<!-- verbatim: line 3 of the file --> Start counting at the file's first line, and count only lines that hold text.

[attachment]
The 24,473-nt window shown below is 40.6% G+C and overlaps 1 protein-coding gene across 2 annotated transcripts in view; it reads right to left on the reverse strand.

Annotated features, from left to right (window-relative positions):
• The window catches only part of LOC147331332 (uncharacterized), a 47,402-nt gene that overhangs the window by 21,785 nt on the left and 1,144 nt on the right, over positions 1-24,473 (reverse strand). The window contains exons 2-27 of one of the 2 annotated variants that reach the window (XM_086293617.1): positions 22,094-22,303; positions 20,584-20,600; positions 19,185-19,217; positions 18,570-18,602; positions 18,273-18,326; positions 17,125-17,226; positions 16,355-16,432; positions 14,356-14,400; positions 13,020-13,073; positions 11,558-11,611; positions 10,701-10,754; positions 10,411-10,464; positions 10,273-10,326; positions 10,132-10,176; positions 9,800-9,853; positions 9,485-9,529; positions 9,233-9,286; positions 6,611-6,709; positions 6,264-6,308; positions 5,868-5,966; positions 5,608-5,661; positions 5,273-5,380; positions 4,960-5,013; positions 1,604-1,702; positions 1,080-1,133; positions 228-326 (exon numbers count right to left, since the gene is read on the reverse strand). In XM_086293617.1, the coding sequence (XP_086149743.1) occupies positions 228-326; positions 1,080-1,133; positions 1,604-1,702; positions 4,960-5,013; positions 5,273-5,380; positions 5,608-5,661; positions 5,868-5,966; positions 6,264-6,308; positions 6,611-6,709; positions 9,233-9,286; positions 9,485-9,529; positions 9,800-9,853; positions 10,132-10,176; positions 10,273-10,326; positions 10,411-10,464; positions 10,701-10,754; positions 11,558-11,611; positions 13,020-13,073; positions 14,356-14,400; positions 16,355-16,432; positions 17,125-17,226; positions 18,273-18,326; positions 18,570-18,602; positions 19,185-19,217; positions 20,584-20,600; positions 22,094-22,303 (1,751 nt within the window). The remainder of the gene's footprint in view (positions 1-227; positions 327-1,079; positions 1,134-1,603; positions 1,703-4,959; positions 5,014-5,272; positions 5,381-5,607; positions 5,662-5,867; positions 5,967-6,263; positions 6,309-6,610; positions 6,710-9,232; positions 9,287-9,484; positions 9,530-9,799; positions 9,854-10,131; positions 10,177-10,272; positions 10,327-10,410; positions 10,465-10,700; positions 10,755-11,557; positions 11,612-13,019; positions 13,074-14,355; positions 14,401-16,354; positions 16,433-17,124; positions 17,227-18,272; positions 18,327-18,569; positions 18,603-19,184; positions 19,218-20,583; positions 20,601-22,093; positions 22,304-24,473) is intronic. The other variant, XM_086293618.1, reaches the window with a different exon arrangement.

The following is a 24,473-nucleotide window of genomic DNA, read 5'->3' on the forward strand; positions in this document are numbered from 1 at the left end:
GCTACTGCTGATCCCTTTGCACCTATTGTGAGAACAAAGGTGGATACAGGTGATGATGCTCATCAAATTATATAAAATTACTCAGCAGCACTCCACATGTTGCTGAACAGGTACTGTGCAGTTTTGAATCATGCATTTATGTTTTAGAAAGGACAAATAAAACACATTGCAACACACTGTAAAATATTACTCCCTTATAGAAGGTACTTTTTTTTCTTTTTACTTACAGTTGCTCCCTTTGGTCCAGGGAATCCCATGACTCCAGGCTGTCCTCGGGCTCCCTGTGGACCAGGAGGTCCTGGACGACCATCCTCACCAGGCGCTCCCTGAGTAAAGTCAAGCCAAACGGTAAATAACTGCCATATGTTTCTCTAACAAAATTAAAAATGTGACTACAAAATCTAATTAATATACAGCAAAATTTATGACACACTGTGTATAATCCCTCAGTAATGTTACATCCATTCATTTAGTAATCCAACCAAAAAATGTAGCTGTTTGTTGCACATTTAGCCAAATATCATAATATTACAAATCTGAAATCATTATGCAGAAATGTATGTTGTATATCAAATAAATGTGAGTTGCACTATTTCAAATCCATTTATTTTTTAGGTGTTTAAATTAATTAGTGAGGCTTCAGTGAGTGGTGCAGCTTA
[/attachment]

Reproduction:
• The window catches only part of LOC147331332 (uncharacterized), a 47,402-nt gene that overhangs the window by 21,785 nt on the left and 1,144 nt on the right, over positions 1-24,473 (reverse strand). The window contains exons 2-27 of one of the 2 annotated variants that reach the window (XM_086293617.1): positions 22,094-22,303; positions 20,584-20,600; positions 19,185-19,217; positions 18,570-18,602; positions 18,273-18,326; positions 17,125-17,226; positions 16,355-16,432; positions 14,356-14,400; positions 13,020-13,073; positions 11,558-11,611; positions 10,701-10,754; positions 10,411-10,464; positions 10,273-10,326; positions 10,132-10,176; positions 9,800-9,853; positions 9,485-9,529; positions 9,233-9,286; positions 6,611-6,709; positions 6,264-6,308; positions 5,868-5,966; positions 5,608-5,661; positions 5,273-5,380; positions 4,960-5,013; positions 1,604-1,702; positions 1,080-1,133; positions 228-326 (exon numbers count right to left, since the gene is read on the reverse strand). In XM_086293617.1, the coding sequence (XP_086149743.1) occupies positions 228-326; positions 1,080-1,133; positions 1,604-1,702; positions 4,960-5,013; positions 5,273-5,380; positions 5,608-5,661; positions 5,868-5,966; positions 6,264-6,308; positions 6,611-6,709; positions 9,233-9,286; positions 9,485-9,529; positions 9,800-9,853; positions 10,132-10,176; positions 10,273-10,326; positions 10,411-10,464; positions 10,701-10,754; positions 11,558-11,611; positions 13,020-13,073; positions 14,356-14,400; positions 16,355-16,432; positions 17,125-17,226; positions 18,273-18,326; positions 18,570-18,602; positions 19,185-19,217; positions 20,584-20,600; positions 22,094-22,303 (1,751 nt within the window). The remainder of the gene's footprint in view (positions 1-227; positions 327-1,079; positions 1,134-1,603; positions 1,703-4,959; positions 5,014-5,272; positions 5,381-5,607; positions 5,662-5,867; positions 5,967-6,263; positions 6,309-6,610; positions 6,710-9,232; positions 9,287-9,484; positions 9,530-9,799; positions 9,854-10,131; positions 10,177-10,272; positions 10,327-10,410; positions 10,465-10,700; positions 10,755-11,557; positions 11,612-13,019; positions 13,074-14,355; positions 14,401-16,354; positions 16,433-17,124; positions 17,227-18,272; positions 18,327-18,569; positions 18,603-19,184; positions 19,218-20,583; positions 20,601-22,093; positions 22,304-24,473) is intronic. The other variant, XM_086293618.1, reaches the window with a different exon arrangement.